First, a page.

In recent years, Australia’s automotive aftermarket has experienced a significant transformation, but the years ahead are likely to see as much change again

With an increasing variety of vehicles entering the market, alongside the growing challenge of attracting and retaining skilled workers, the industry finds itself at a pivotal moment.
This makes it crucial for individual workshops to consider the changing environment if they want to remain viable and ultimately succeed.
There are currently 19.7 million Passenger and Light Commercial Vehicles registered in Australia, comprising 16 million consumer vehicles (which undergo 28 million services per year) and 3.7 million fleet vehicles.
Combined, this means an annual spend of $10 billion on service and repair work each calendar year.
While there is a lot of discussion about the growing need to service zero and low emission vehicles, Fifth Quadrant new vehicle sales forecasts show that despite electric and hybrid vehicles making up the majority of new vehicle sales by the end of this decade, they will still be very much in the minority when it comes to share of total car parc.
This highlights the ongoing importance of servicing Internal Combustion Engine (ICE) vehicles in the years ahead, with workshops needing to balance the growing need for ZLEV expertise with the continuing demand for ICE vehicle maintenance.

When it comes to delivering these services, the Australian automotive aftermarket includes 27,700 service and repair workshops, employing just under 40,000 of the 90,000 qualified technicians across all industries in Australia.
Despite this seemingly healthy workforce, the AAAA salary benchmarking research identified an average of 1.5 vacancies per workshop (one qualified technician and half an apprentice).
When applied to the 27,700 workshops across the country, this results in a shortage of over 27,000 qualified technicians, setting the ideal workforce number at over 67,000 qualified technicians.
On top of this, the aftermarket industry is in direct competition with other adjacent industries such as mining, who are just as eager to hire qualified technicians.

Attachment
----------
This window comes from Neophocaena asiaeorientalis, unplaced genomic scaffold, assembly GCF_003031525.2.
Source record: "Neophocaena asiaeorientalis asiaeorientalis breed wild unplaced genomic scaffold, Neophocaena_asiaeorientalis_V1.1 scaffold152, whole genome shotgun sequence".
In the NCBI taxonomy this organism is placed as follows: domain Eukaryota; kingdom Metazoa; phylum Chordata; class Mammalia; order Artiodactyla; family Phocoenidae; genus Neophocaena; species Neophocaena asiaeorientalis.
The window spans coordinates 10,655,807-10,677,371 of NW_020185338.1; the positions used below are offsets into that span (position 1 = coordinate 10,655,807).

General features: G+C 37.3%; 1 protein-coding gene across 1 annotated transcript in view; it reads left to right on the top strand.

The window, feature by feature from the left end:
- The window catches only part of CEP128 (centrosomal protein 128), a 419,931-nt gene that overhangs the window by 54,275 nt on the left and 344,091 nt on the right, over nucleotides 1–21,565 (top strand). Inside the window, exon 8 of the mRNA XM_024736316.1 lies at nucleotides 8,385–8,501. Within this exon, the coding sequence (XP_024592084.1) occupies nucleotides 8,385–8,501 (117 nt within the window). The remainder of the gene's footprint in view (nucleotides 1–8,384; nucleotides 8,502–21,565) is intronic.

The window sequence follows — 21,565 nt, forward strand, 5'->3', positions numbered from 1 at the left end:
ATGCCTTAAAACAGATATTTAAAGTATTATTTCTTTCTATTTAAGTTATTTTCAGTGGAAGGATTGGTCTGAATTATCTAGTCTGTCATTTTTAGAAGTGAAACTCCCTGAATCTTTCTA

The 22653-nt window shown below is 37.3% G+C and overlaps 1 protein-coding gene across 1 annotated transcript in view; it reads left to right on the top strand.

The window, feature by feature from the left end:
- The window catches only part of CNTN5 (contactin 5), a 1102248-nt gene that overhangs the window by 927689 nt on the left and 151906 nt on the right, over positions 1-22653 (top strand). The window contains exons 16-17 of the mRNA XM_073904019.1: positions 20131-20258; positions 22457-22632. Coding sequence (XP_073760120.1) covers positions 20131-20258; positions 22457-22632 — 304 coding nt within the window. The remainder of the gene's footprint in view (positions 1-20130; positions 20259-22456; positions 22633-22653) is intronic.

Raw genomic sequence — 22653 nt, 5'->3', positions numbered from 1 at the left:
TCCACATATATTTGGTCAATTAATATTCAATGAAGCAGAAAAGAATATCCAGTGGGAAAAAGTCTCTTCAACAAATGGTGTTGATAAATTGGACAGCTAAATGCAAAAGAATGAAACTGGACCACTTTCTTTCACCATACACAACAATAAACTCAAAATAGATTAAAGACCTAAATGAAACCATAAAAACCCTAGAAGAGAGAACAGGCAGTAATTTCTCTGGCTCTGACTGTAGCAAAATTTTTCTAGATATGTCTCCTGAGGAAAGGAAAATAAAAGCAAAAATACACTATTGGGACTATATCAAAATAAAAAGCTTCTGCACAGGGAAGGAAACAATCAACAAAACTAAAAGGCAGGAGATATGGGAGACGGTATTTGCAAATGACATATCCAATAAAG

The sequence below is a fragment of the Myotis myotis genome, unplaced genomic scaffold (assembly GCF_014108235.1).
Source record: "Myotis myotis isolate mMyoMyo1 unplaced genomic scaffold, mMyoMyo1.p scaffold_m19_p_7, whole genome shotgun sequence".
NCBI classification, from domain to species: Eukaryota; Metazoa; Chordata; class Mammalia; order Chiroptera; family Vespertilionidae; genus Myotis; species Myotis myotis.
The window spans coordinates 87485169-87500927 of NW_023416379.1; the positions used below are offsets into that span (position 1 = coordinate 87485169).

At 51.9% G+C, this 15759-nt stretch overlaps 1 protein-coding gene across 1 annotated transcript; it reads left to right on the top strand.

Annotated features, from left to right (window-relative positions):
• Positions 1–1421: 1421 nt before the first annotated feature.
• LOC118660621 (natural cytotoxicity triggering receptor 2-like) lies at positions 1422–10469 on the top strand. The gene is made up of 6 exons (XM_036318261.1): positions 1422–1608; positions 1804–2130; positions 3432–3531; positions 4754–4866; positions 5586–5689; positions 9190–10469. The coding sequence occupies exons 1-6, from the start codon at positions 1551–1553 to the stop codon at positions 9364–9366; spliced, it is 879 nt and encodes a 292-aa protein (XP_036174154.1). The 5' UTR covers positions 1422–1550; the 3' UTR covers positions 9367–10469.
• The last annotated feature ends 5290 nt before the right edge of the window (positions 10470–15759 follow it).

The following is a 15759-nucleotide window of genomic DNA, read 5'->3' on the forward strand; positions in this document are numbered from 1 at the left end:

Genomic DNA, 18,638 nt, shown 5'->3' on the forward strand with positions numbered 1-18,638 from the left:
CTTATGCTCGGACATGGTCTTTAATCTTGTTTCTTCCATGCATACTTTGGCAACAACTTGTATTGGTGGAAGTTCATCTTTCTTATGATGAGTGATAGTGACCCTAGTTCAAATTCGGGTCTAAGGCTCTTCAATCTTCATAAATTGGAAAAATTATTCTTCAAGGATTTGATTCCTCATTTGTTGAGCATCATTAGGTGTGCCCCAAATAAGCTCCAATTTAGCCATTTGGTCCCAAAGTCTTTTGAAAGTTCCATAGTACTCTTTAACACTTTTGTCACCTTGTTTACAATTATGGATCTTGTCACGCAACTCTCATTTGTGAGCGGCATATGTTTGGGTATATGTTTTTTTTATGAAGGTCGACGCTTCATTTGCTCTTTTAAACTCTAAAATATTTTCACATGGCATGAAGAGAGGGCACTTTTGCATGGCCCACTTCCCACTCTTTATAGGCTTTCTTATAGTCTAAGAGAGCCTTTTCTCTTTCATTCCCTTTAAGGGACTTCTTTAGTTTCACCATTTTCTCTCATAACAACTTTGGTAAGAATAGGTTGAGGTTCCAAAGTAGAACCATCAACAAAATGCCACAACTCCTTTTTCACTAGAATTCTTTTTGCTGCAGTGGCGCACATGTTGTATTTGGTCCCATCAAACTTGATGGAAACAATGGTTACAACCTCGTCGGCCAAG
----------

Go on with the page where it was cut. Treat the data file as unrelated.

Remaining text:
While workshops are actively hiring from a range of sources (including offering visa to overseas candidates), it is also important to be training up the next generation of techs.
Australia currently has 37,000 Motor Mechanic apprentices in training. While that’s a solid number, just 40 percent (approximately 14,800) are employed in aftermarket workshops, highlighting the need for the sector to do better at attracting new entrants.
This holds particularly true given one in two workshops would like to hire an apprentice, a shortfall of 14,000 employees.
On a more positive note, while the majority are still male, the past five years have seen female enrolments more than double, indicating positive change when it comes to gender diversity.

The shortage of technicians and high demand for services will place significant pressure on workshop operators in the years ahead, while the rise of electric and hybrid vehicles means they need to balance the skills needed to service both new tech and traditional engines.
By staying on top of these trends, workshop owners can manage resources better, attract more apprentices, and meet the needs of Australia’s 19.7 million registered vehicles, keeping their businesses competitive in a changing market.

This column was prepared for AAAA Magazine by Fifth Quadrant, the AAAA’s partners in the AAAA Aftermarket Dashboard which is delivered to AAAA members each quarter.

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